There’s something in the water.

And now Peel Region is considering stopping the practice of adding fluoride to its drinking water.

The regional council — which oversees Mississauga, Brampton and Caledon — formed the “Oral Health in Peel Committee” in late January. During its first meeting on Feb. 11, it began “examining practices” surrounding fluoride use, region spokesman Scott Fry said.

Public consultations about fluoride will happen over the next four months.

Ontario Health Minister Dr. Eric Hoskins said the decision to add fluoride to water rests with individual municipalities, but he has written to mayors in the last few months stressing its value to public health and safety.

“Bad oral health is the number one chronic condition among children today,” Hoskins said Thursday. “And it impacts diseases, everything from diabetes to heart disease to lung disease.

“Fluoridation through municipal water supplies is an incredibly important and impactful way to reduce that risk.”

Hoskins added any municipality that is considering not fluoridating or ending the fluoridation of their water should make those decisions based on evidence.

“And the evidence is clear that fluoridation is both safe and effective,” he said.

Toronto Public Health said it’s not likely to drop fluoride.

“Toronto continues to support water fluoridation and sees it as an integral part of helping to improve and sustain oral health of Toronto residents,” said Dr. Hazel Stewart, the city’s director of dental and oral health. “Too much of anything is bad for you. Just the right amount is what we are aiming for.”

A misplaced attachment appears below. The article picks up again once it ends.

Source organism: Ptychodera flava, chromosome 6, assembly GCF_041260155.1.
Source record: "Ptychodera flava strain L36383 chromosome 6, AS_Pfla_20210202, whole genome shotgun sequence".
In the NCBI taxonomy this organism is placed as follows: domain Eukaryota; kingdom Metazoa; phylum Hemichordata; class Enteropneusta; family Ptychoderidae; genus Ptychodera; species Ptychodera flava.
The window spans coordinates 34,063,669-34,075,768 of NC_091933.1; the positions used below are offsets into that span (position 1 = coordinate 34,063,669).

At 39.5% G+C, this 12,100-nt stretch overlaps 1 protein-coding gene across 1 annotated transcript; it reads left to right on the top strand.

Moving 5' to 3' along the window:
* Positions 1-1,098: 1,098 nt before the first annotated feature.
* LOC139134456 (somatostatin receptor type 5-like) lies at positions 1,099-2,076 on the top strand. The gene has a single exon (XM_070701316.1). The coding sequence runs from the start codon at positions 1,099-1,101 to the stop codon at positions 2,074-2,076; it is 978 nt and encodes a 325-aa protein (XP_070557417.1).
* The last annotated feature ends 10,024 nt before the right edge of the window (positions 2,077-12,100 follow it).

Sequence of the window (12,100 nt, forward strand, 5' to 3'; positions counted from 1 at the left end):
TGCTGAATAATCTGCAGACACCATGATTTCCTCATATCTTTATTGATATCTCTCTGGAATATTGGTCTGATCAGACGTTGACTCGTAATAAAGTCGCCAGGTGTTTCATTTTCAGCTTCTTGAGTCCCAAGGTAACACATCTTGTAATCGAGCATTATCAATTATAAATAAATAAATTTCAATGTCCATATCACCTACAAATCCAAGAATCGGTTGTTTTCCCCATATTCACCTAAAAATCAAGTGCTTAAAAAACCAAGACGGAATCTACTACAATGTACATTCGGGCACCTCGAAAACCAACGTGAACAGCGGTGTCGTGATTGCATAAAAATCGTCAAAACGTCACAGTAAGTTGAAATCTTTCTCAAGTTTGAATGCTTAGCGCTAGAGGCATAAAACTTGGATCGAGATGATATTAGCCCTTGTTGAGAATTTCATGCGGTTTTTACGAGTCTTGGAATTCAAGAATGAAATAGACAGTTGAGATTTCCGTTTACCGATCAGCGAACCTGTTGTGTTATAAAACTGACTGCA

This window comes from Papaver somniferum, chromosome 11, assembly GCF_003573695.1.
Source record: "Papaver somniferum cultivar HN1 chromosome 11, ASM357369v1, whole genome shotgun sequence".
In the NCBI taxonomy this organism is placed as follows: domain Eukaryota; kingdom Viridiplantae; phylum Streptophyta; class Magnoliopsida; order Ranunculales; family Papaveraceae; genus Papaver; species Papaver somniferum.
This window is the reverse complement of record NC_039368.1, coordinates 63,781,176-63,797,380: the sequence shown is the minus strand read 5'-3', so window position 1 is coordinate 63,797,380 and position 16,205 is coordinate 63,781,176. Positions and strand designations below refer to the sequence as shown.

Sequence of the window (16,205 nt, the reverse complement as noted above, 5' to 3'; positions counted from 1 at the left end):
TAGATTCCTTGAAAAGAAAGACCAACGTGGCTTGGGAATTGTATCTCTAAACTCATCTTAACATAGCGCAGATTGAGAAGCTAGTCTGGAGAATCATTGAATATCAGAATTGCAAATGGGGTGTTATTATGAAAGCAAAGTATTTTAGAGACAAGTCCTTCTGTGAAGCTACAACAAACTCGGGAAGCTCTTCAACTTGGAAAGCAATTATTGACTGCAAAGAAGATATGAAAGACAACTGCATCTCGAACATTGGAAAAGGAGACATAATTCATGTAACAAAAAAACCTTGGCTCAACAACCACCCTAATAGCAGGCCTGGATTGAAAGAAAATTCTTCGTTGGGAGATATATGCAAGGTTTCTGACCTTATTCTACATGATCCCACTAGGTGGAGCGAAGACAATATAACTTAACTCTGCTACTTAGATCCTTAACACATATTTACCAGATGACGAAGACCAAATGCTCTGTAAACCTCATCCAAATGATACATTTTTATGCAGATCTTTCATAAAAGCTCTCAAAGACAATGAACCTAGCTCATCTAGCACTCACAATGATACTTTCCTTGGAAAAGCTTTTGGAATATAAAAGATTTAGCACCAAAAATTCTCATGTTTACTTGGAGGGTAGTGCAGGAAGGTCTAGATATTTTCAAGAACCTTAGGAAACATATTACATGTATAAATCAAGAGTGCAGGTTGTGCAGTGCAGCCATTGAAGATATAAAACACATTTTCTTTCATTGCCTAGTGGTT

Fluoride has been flowing through Toronto’s taps since 1963. Stewart said the city does review the issue on a regular basis. Back in 2011, the Board of Health reaffirmed its stance on continuing fluoridation.

Right now, the city is following Health Canada’s recommendation to add 0.3 to 0.6 parts per million of fluoride into its water supply.

But Danny Litterst, the founder of End Fluoride Toronto, said there hasn’t been any conclusive study to show fluoride is safe.

The group has created a petition “to end chemical fluoridation in Toronto.” So far, the petition has more than 5,700 signatures.

“(The government) has never done the studies because if they do them, they’re going to be on the hook for putting poison in the water supply,” he said. “I don’t want politicians playing doctor with my water.”

A report published Wednesday in the journal Community Dentistry and Oral Epidemiology looked at the impact of the City of Calgary ending the use of fluoride in its water supply in 2011.

That report found that five years later, Calgary children have more than twice as many cavities than kids in Edmonton — where fluoridation continues — and more health issues with their baby teeth.

— With files by Antonella Artuso